Metabolic syndrome is a clustering of several cardiovascular risk factors including obesity, hypertension, diabetes, high triglyceride etc. Obesity has been shown to decreases key markers of uterine contractility during parturition in the rat and diabetes is associated with impairment of uterine contractility and high caesarean section rate. In this study, the effect of metabolic syndrome on gravid uterine muscle contractility in sprague-dawley rat was determined.
Female sprague-dawley rats were fed control (CON, n=10) and Metabolic Syndrome were fed high salt and high-fat, high-cholesterol (HFHC) diet for 8 weeks and given 60 mg/kg streptozotocin i.P. to induce diabetes (METS, n=10). Animals were mated and, once pregnant, maintained on their diet throughout the experiment. On gestational day 15, rats were killed and a small portion of the uterine muscle was excised and transferred into an organ bath containing physiological salt solution for contractility studies. The organ bath was connected to a force transducer (Grass Model FT03) connected to the ADInstrument Power lab; the tension was adjusted. The transducer was pre-calibrated to give a 2 cm deflection for every 1 gram force. Spontaneous contractions were measured for various graded doses of oxytocin, acetylcholine and potassium chloride and the tension/force and duration of contraction calculated and recorded. Blood was collected for determination of plasma insulin, lipid profile, maternal corticotrophin releasing hormone (CRH), blood glucose, serum calcium and placenta CRH, were also determined. Body and fat depot weights were recorded.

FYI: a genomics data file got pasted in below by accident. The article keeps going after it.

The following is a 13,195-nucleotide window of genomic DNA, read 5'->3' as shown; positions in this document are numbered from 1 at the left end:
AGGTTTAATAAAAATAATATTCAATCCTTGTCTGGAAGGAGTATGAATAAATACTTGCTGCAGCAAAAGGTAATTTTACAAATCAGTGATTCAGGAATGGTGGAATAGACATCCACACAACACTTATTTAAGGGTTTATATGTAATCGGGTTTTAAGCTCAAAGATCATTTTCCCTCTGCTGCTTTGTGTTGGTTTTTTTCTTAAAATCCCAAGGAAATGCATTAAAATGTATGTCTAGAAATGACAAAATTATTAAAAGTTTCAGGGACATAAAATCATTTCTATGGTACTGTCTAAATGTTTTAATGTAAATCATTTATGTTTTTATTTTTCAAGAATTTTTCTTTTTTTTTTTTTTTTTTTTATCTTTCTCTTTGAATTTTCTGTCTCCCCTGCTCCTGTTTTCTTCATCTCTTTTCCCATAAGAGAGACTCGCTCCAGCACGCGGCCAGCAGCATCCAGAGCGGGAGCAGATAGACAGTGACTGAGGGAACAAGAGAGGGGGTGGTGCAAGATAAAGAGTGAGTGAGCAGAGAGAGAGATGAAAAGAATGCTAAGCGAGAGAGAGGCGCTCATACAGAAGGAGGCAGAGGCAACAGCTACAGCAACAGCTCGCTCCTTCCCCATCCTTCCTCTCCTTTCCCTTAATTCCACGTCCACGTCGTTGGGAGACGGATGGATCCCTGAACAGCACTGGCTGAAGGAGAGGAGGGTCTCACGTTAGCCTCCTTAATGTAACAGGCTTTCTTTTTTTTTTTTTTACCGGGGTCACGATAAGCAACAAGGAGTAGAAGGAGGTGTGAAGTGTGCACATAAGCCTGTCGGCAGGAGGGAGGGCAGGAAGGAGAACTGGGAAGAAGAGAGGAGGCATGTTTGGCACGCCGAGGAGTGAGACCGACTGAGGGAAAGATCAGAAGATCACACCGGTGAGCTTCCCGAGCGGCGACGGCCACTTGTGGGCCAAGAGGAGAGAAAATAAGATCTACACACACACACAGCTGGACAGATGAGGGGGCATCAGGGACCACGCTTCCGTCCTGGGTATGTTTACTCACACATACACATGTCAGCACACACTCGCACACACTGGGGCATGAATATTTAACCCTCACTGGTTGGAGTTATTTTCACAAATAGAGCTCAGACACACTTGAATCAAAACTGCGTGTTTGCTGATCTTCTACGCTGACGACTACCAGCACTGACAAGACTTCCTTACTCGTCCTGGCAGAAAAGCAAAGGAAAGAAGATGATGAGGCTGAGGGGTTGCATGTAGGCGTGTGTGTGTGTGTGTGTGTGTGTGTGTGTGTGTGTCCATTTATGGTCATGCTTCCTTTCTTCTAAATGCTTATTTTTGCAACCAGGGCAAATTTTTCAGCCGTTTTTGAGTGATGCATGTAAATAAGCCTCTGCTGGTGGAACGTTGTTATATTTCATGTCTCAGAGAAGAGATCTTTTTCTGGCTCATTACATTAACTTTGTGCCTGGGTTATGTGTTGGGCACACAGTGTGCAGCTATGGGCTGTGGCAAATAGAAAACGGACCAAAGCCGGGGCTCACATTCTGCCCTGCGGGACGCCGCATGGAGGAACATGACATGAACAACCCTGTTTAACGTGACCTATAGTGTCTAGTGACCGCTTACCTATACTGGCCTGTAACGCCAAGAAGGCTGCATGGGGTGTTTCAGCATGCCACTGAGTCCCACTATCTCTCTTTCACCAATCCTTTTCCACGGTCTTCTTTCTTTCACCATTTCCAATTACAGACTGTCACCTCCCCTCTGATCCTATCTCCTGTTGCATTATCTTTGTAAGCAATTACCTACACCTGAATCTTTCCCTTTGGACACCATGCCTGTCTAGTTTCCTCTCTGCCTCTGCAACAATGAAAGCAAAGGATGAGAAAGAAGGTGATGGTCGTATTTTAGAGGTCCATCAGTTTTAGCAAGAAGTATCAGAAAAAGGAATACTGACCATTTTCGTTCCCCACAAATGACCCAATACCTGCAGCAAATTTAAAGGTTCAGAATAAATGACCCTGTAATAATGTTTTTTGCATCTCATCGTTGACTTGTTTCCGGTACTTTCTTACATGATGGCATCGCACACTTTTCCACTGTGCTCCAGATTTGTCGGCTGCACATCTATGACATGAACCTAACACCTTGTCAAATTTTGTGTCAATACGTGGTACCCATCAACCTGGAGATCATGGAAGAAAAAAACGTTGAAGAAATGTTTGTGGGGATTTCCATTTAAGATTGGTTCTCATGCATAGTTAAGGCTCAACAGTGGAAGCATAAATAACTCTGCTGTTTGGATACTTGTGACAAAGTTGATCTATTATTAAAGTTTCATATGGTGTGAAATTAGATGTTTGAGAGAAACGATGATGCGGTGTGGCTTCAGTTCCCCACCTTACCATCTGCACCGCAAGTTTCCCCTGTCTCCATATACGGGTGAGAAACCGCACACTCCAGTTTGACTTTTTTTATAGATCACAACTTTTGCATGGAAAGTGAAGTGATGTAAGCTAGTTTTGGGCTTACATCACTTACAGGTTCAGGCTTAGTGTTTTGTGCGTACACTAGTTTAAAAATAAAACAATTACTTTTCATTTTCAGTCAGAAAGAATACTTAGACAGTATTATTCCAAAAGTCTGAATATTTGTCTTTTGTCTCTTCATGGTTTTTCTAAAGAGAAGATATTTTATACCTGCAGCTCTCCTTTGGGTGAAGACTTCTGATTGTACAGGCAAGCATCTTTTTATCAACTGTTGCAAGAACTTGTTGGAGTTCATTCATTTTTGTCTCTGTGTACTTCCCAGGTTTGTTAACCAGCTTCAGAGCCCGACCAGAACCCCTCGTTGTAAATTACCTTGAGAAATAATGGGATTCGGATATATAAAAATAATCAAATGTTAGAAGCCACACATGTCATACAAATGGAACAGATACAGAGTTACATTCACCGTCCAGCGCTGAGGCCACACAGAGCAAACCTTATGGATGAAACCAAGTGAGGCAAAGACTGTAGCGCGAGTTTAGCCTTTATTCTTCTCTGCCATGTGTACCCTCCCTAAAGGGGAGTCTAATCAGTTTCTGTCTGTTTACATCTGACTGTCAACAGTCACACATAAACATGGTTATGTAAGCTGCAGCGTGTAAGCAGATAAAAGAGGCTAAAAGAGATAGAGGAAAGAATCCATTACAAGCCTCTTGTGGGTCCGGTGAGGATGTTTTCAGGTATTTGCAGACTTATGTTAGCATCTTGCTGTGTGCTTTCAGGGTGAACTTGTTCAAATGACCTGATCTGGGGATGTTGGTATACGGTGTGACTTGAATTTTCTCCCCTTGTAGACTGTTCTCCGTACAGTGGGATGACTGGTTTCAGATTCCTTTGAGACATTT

Force and duration of contraction caused by oxytocin was significantly reduced (P<0.05) in MTES rats compared with the control. Acetylcholine and potassium chloride also produced a significantly reduced (P<0.05) force and duration of contraction in METS. Serum calcium, maternal CRH, insulin, blood glucose, triglyceride cholesterol, abdominal and retroperitoneal fats were all significantly increased (P<0.05).
In conclusion, METS impair uterine contractility by reducing the force and duration of uterine contraction.